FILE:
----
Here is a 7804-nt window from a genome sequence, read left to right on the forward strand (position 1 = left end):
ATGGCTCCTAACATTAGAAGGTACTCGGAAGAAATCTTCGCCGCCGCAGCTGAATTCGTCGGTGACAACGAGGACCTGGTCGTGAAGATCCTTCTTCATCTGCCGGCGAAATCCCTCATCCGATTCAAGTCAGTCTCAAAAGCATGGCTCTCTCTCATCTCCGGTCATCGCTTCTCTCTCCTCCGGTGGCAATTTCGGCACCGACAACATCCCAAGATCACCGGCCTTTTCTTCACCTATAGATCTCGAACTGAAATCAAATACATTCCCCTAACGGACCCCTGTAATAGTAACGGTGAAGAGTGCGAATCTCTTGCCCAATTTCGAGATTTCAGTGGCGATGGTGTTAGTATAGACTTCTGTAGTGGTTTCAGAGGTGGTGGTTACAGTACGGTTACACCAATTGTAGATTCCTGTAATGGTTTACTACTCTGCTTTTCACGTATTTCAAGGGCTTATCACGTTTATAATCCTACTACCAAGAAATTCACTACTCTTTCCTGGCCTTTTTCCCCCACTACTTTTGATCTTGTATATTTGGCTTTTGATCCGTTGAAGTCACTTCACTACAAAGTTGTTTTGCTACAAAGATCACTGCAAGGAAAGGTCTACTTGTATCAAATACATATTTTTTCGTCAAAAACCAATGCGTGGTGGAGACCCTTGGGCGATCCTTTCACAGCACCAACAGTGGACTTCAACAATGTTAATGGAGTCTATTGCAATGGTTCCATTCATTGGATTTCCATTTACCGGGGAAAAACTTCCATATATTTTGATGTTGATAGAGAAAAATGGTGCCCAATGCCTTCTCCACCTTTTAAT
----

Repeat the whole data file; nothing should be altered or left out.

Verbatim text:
Here is a 7804-nt window from a genome sequence, read left to right on the forward strand (position 1 = left end):
ATGGCTCCTAACATTAGAAGGTACTCGGAAGAAATCTTCGCCGCCGCAGCTGAATTCGTCGGTGACAACGAGGACCTGGTCGTGAAGATCCTTCTTCATCTGCCGGCGAAATCCCTCATCCGATTCAAGTCAGTCTCAAAAGCATGGCTCTCTCTCATCTCCGGTCATCGCTTCTCTCTCCTCCGGTGGCAATTTCGGCACCGACAACATCCCAAGATCACCGGCCTTTTCTTCACCTATAGATCTCGAACTGAAATCAAATACATTCCCCTAACGGACCCCTGTAATAGTAACGGTGAAGAGTGCGAATCTCTTGCCCAATTTCGAGATTTCAGTGGCGATGGTGTTAGTATAGACTTCTGTAGTGGTTTCAGAGGTGGTGGTTACAGTACGGTTACACCAATTGTAGATTCCTGTAATGGTTTACTACTCTGCTTTTCACGTATTTCAAGGGCTTATCACGTTTATAATCCTACTACCAAGAAATTCACTACTCTTTCCTGGCCTTTTTCCCCCACTACTTTTGATCTTGTATATTTGGCTTTTGATCCGTTGAAGTCACTTCACTACAAAGTTGTTTTGCTACAAAGATCACTGCAAGGAAAGGTCTACTTGTATCAAATACATATTTTTTCGTCAAAAACCAATGCGTGGTGGAGACCCTTGGGCGATCCTTTCACAGCACCAACAGTGGACTTCAACAATGTTAATGGAGTCTATTGCAATGGTTCCATTCATTGGATTTCCATTTACCGGGGAAAAACTTCCATATATTTTGATGTTGATAGAGAAAAATGGTGCCCAATGCCTTCTCCACCTTTTAAT